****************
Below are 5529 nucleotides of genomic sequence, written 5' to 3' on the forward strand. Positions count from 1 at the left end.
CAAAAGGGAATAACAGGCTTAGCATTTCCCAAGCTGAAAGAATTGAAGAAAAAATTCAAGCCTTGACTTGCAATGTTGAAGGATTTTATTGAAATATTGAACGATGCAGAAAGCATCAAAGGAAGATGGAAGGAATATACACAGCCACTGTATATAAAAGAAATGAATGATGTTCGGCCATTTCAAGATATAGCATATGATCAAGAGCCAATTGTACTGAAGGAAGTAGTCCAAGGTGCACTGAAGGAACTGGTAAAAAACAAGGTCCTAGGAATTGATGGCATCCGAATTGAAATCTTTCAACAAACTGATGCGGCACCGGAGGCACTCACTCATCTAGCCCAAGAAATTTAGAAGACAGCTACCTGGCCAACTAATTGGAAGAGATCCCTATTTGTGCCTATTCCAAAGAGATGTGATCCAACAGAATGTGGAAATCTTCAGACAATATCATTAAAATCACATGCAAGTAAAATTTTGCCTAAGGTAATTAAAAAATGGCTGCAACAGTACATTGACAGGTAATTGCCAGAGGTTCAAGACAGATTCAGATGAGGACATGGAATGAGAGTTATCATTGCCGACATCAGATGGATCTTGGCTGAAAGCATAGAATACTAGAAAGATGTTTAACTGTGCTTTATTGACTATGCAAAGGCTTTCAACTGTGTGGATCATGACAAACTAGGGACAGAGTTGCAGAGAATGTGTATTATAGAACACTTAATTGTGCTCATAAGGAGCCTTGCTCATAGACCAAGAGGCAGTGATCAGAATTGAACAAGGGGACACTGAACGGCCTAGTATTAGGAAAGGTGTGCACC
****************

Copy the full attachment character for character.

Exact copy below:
Below are 5529 nucleotides of genomic sequence, written 5' to 3' on the forward strand. Positions count from 1 at the left end.
CAAAAGGGAATAACAGGCTTAGCATTTCCCAAGCTGAAAGAATTGAAGAAAAAATTCAAGCCTTGACTTGCAATGTTGAAGGATTTTATTGAAATATTGAACGATGCAGAAAGCATCAAAGGAAGATGGAAGGAATATACACAGCCACTGTATATAAAAGAAATGAATGATGTTCGGCCATTTCAAGATATAGCATATGATCAAGAGCCAATTGTACTGAAGGAAGTAGTCCAAGGTGCACTGAAGGAACTGGTAAAAAACAAGGTCCTAGGAATTGATGGCATCCGAATTGAAATCTTTCAACAAACTGATGCGGCACCGGAGGCACTCACTCATCTAGCCCAAGAAATTTAGAAGACAGCTACCTGGCCAACTAATTGGAAGAGATCCCTATTTGTGCCTATTCCAAAGAGATGTGATCCAACAGAATGTGGAAATCTTCAGACAATATCATTAAAATCACATGCAAGTAAAATTTTGCCTAAGGTAATTAAAAAATGGCTGCAACAGTACATTGACAGGTAATTGCCAGAGGTTCAAGACAGATTCAGATGAGGACATGGAATGAGAGTTATCATTGCCGACATCAGATGGATCTTGGCTGAAAGCATAGAATACTAGAAAGATGTTTAACTGTGCTTTATTGACTATGCAAAGGCTTTCAACTGTGTGGATCATGACAAACTAGGGACAGAGTTGCAGAGAATGTGTATTATAGAACACTTAATTGTGCTCATAAGGAGCCTTGCTCATAGACCAAGAGGCAGTGATCAGAATTGAACAAGGGGACACTGAACGGCCTAGTATTAGGAAAGGTGTGCACC